Migrant caravans ‘vanish’ after Mexico deploys soldiers

Border Report

National Guard checkpoints push Central Americans toward more dangerous routes

EL PASO, Texas — The caravans of Central Americans marching to the United States have vanished after Mexico deployed soldiers to the border with Guatemala, an El Paso activist says.

But that doesn’t mean the migrants have given up, warns Fernando Garcia, executive director of the Border Network for Human Rights.

Instead, the Central Americans are now crossing through remote areas and mountain passes, which can put them at more risk, said Garcia, who recently visited the Mexico-Guatemala border.

“There is an unbelievable amount of checkpoints where local police, state police and now the Mexican army are questioning people going through traditional immigration routes,” said Garcia. “These are the routes the caravans took. Those caravans are now gone. You will not see any more caravans because of the heavily militarized presence.”

Tony Payan, director of the Mexico Center at Rice University’s Baker Institute for Public Policy, said the deployment of Mexico’s newly created National Guard was bound to have an impact on migrant flows from Central America.

“They expect about a 60% drop in the flow (of migrants). The caravans are going to vanish, and they’re probably vanishing already,” said Payan.

He agrees with Garcia that the Central Americans will continue to make their way north through alternate routes.

“What this is doing is driving migrants underground. It’s going to have a pernicious effect because people are not going to band together in hundreds or in thousands; they’re probably going to resort to organized smugglers or ‘coyotes,'” Payan said.

Migrants from Guatemala cross into Mexico on a raft.

The Central Americans will end up paying a lot more money to be brought to the United States and put themselves at greater risk for harm. “One of the effects of this crackdown on Central American migrants is that it’s going to create more organized crime. The coyotes will now charge the migrants more. There is a premium charged for greater risk, and we will probably see more deaths,” Payan said.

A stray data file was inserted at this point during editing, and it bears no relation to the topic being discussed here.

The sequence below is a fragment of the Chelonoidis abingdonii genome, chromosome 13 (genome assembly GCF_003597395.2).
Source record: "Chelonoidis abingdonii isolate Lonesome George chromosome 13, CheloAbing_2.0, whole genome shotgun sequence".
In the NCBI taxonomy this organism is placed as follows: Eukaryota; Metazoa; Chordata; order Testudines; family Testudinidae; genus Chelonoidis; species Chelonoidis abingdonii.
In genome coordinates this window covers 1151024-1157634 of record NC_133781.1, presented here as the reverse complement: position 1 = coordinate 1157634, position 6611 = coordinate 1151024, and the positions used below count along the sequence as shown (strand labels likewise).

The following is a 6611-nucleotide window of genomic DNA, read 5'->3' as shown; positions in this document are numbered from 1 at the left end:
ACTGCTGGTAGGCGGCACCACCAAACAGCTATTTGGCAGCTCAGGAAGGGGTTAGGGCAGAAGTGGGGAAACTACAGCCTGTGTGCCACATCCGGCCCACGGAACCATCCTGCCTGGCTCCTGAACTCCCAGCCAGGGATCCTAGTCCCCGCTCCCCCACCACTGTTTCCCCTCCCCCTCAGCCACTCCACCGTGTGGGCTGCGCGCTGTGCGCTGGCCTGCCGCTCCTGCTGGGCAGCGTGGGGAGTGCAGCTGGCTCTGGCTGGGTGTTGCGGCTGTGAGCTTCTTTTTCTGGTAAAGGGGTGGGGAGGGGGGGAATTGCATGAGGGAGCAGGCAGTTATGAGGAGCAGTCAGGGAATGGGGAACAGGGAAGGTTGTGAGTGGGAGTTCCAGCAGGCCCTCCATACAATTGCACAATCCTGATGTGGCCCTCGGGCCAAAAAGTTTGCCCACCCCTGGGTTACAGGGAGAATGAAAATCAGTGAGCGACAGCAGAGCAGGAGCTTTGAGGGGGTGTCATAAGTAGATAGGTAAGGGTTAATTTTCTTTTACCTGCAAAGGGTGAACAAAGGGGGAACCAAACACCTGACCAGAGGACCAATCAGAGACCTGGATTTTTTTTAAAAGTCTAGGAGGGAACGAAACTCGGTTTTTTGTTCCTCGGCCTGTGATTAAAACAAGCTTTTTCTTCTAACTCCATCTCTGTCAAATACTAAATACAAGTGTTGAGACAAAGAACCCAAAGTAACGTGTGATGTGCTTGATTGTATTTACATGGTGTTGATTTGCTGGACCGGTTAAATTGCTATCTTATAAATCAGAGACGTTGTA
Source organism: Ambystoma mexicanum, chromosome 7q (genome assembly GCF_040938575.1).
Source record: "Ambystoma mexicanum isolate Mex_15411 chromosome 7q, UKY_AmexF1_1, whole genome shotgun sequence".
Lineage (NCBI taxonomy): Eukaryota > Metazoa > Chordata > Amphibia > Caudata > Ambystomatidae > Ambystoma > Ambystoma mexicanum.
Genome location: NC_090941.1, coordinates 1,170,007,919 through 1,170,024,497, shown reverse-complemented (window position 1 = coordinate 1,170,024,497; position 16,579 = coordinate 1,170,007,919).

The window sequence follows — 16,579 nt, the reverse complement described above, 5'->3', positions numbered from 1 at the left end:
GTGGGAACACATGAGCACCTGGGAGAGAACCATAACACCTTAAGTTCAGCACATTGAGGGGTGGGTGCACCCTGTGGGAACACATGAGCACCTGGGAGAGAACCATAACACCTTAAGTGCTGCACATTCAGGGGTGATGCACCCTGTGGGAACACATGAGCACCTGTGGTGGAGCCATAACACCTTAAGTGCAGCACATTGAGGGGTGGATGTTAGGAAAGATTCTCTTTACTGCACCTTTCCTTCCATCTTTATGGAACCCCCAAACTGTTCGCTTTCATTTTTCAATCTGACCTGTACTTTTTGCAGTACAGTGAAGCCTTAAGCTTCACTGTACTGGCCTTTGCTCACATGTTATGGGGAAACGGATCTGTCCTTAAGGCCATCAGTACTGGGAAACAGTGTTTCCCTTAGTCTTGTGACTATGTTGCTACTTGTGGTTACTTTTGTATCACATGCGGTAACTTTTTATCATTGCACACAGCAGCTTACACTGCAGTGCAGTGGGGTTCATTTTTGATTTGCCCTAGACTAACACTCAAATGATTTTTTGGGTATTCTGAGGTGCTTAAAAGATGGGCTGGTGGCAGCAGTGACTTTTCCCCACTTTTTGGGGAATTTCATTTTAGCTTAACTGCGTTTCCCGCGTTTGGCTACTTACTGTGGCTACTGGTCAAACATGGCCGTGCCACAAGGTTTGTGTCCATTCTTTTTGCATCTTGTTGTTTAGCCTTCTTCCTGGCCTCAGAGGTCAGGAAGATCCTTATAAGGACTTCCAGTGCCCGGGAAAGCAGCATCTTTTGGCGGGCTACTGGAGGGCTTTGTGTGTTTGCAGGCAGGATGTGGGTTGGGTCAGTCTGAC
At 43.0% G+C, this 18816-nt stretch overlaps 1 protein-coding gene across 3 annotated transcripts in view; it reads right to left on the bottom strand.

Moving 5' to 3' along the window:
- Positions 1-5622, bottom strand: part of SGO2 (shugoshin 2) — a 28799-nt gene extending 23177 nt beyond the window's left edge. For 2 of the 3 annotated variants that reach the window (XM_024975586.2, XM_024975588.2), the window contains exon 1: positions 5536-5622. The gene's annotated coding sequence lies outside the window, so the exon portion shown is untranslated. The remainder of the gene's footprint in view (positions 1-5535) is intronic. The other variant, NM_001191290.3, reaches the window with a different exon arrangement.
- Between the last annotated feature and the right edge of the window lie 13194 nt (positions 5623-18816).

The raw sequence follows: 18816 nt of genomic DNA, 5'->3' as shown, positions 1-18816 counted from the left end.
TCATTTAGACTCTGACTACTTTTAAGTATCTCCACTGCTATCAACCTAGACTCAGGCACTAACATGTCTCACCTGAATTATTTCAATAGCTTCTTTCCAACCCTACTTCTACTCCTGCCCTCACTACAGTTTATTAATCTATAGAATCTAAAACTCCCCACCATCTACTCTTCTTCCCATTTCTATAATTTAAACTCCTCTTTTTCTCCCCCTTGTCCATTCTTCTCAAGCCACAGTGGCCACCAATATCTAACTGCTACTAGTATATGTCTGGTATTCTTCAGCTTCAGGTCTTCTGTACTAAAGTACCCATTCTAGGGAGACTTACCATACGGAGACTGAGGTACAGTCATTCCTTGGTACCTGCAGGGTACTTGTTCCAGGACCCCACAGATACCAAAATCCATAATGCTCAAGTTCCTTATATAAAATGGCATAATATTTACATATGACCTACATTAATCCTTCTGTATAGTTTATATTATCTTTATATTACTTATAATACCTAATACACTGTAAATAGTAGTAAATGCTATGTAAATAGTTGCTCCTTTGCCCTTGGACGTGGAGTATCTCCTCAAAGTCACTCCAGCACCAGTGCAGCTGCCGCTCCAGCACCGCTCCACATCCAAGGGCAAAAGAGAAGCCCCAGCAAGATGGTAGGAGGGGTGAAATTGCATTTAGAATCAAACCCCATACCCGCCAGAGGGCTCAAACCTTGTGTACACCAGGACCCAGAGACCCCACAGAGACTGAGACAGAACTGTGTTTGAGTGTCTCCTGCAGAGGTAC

A ‘militarized’ Mexico-Guatemala border

Garcia visited Southern Mexico to gauge the effects of the June 7 deal in which the Mexican government pledged to step up immigration enforcement after the Trump administration threatened to impose tariffs on all Mexican imports.

The results, according to the activist, is that Mexico has embraced immigration enforcement tactics that its leaders long criticized the United States for using.

“We’re talking about checkpoints with federal agents questioning everyone, apprehensions, detention centers, deportations, all of that is going on. It’s as if the United States expanded its enforcement practices all the way to Southern Mexico,” Garcia said, adding that he also detected increasing “xenophobic” attitudes in Mexico toward migrants.

“Now you’re hearing the same rhetoric in Mexico: that migrants are a threat to national security, that they are a burden to the country… it’s the same things you’ve heard for a long time in the United States,” he said.

Garcia said the Central Americans are not the only ones inconvenienced by the soldiers. He said Mexican residents of the state of Chiapas, many of whom have indigenous features, are being profiled.

“People of darker skin fear going through the checkpoints; they’re under suspicion of being unauthorized immigrants,” he said. “It’s impossible to go from the border of Guatemala to Tapachula (one of Chiapas’ largest cities) without going through at least 10 checkpoints with soldiers.”

Ignoring driving factors of migration

Garcia said he spoke to numerous migrants, civic groups and experts on the Mexico-Guatemala border and they all agree on what is going on there.

“I think we have a tendency to just put the blame on the migrant for coming to the United States. We ignore the basic causes of this migration. Guatemalans, Hondurans, Salvadorans all say they have no jobs, no food, no money to send their kids to school,” he said. “They also have to deal with the drugs and violence.”

Garcia said he asked groups of migrants if they still would have made the trip to Mexico if they had jobs back home or didn’t have to worry about gangs and violence.

“They would all say ‘no.’ They come to Mexico reluctantly, with much uncertainty. … they know they will experience hardship on the trip. Many women know they will experience sexual harassment in Mexico; they come prepared for that and much, much worse,” he said.

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